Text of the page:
The arrows are pointing to the Morrison government ditching next year’s legislated increase in compulsory superannuation, with the Reserve Bank the latest to add weight to freezing the superannuation guarantee levy at 9.5 per cent.
Odds are the government will use some historical data and modelling of economic theory to justify continuing the freeze instead of gradually lifting the SGL to 12 per cent by 2025.
What the government – and the RBA – haven’t and won’t do is consider the reality of what’s happening to wages when there’s a capital strike against real take-home pay increases.
To borrow a line from University of Melbourne’s Professor Kevin Davis, it’s not that simple.
That was an admission by Professor Davis while outlining a radical proposal to improve Australia’s retirement income system. (Nothing involving the complex interplay of superannuation perks, tax policy, pensions, politics, and the $3 trillion superannuation industry could be simple.
The same warning applies to the economic policy war over whether the SGL should be increased.
Yet to come is the government’s retirement income review – the one Treasurer Josh Frydenberg has already promised won’t see any changes to the franking credits regime.
The RBA was enlisted in the no-increase army on Friday under questioning from the House of Representatives Economics Committee.
Governor Philip Lowe went with the economic orthodoxy that increased super would mainly come at the cost of wages rises.
Assistant governor Luci Ellis volunteered that the RBA had “shaved” its wages growth forecasts because of the proposed SGL increases.
Never mind that the main lesson about RBA wages forecasting over the past decade is that the bank is absolutely hopeless at it, demonstrating a very poor grasp of the real world. Ditto Treasury.
That a large salt shaker is necessary when considering RBA and Treasury wages forecasts is demonstrated by the persistent internal contradictions in their economic forecasts – a belief that wages will take off despite unemployment remaining around five percent.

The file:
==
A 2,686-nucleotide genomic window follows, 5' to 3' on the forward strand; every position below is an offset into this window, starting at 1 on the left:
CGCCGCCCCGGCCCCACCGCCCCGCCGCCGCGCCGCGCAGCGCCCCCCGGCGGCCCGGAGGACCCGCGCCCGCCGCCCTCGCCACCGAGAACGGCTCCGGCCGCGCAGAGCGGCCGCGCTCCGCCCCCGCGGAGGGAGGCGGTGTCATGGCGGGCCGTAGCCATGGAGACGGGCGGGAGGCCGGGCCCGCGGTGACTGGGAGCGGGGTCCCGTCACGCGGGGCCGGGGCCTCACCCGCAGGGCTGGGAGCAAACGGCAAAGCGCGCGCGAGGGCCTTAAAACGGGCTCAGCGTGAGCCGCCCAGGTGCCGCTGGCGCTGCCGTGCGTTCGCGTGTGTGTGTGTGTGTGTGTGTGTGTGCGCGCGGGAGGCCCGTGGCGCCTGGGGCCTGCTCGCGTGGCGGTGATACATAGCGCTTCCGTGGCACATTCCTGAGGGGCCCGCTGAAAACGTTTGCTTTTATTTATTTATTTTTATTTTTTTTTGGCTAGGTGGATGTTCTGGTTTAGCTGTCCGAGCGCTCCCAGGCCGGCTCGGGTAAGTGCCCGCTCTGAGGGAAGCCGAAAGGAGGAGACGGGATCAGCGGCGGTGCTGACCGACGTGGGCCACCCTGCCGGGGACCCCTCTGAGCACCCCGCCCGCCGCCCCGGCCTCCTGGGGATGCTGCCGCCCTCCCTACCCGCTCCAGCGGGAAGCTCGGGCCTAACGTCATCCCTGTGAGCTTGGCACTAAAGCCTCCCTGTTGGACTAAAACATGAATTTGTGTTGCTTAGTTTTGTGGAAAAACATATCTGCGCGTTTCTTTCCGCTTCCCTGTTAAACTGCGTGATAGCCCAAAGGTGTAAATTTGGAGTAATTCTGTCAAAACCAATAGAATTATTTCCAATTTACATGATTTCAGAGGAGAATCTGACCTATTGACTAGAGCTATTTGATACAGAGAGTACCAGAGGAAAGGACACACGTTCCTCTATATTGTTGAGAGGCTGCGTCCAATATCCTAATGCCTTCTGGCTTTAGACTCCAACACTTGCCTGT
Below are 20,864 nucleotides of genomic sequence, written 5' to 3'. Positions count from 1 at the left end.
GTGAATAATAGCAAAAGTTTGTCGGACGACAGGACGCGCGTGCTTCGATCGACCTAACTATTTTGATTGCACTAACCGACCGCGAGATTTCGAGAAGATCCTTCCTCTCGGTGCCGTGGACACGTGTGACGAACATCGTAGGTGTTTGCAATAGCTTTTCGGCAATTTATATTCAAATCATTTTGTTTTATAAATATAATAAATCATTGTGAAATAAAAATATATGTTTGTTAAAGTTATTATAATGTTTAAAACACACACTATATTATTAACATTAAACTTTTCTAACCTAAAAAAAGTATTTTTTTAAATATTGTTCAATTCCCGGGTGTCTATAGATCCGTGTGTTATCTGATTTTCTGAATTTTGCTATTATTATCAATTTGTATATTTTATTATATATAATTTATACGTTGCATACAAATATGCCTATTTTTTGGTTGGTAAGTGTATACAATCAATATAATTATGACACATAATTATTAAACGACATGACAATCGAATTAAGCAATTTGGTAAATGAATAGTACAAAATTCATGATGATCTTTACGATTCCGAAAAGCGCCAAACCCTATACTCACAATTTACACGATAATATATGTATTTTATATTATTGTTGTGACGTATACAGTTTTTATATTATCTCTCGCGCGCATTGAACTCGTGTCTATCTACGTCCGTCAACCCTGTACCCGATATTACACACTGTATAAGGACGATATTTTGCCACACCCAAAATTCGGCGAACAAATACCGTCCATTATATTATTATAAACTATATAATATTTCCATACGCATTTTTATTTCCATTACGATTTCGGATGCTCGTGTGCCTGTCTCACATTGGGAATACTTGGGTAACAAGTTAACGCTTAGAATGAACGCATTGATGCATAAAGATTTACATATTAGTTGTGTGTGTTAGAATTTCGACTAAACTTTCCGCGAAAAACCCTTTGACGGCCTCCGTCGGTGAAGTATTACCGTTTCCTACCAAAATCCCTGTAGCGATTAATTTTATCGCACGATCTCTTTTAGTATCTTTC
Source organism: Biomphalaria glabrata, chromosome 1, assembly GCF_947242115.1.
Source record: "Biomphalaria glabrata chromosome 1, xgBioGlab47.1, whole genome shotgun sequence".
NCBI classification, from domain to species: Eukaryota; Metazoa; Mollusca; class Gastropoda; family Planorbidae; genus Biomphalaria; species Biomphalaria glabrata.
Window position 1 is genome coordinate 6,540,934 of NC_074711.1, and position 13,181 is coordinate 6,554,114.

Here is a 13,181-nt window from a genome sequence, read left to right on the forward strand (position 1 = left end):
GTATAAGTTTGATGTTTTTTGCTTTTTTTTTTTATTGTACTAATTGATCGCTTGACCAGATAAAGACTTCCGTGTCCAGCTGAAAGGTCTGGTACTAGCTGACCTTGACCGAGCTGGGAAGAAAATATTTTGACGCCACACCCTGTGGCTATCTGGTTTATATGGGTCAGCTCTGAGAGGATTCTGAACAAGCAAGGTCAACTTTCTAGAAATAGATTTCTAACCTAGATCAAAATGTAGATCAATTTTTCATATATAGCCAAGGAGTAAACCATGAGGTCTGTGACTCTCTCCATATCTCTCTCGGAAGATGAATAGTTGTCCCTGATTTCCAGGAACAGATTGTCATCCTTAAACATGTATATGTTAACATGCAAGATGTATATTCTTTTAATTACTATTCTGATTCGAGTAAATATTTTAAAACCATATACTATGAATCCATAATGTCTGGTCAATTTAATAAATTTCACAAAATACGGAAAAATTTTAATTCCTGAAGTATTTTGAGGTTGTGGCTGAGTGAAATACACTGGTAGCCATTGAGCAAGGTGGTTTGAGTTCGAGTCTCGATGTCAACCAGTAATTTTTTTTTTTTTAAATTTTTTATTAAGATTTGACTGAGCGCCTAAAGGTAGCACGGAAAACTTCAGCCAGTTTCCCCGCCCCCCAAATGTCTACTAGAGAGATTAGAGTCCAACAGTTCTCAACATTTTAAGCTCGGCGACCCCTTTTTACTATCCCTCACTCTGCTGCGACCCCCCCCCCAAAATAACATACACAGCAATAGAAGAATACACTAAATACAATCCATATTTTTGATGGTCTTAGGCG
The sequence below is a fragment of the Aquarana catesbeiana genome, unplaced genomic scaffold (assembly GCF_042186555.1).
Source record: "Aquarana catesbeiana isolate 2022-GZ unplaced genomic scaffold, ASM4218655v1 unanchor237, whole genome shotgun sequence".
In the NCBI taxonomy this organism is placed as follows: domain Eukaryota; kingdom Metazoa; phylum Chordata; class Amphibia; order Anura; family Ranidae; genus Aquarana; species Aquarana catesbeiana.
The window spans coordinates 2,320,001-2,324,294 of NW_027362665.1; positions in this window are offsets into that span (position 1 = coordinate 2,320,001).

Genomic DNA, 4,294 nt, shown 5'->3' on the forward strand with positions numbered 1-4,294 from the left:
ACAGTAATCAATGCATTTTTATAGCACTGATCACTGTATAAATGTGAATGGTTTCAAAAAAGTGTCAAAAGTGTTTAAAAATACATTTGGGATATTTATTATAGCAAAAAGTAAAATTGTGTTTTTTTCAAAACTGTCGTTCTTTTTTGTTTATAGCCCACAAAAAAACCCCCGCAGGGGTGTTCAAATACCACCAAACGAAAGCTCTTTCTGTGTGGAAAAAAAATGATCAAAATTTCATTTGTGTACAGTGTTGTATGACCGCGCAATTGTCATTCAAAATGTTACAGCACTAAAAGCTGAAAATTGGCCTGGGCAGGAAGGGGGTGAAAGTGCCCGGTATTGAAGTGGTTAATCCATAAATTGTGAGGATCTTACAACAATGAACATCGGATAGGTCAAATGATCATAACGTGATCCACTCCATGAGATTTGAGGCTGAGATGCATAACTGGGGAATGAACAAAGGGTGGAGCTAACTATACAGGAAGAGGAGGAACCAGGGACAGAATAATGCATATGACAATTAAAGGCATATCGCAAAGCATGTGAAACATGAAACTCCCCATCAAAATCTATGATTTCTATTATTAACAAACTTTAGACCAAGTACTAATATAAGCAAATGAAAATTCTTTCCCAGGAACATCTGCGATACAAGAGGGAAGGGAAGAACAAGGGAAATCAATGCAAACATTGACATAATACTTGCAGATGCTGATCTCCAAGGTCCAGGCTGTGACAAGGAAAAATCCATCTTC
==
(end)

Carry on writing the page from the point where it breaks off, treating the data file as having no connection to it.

It’s the same sort of theorising over past data that results in Treasury modelling that claims cutting company tax will boost workers’ wages.
Treasury apparently thinks we’d all be rich if we scrapped all superannuation and company tax.
Nice in macro theory, but not the way the world works, especially when there’s a capital wages strike.
The current battle in the super war is being fought most publicly by two think tanks – Grattan Institute and Per Capita.
Grattan has long pushed the economic orthodoxy that increasing the SGL means workers get smaller wage rises.
Now it has gone further by diving into historical Australian enterprise bargaining agreements to show that is what happened in the past when the SGL was raised.
On the other side of the fight, Per Capita has looked at what happened to median wages while the SGL has been frozen and found workers went backwards anyway, arguing they would have been better off with at least getting some extra super.
In the way of such things, I suspect both are right about the past but neither quite grasps the likelihood of the immediate future.
Not that it matters, but I have generally been drawn to the argument that a higher SGL means lower take-home wages.
That’s certainly the case for those employees operating at the level of total remuneration “packages”.
For them and their employers, the super element is just part of the total.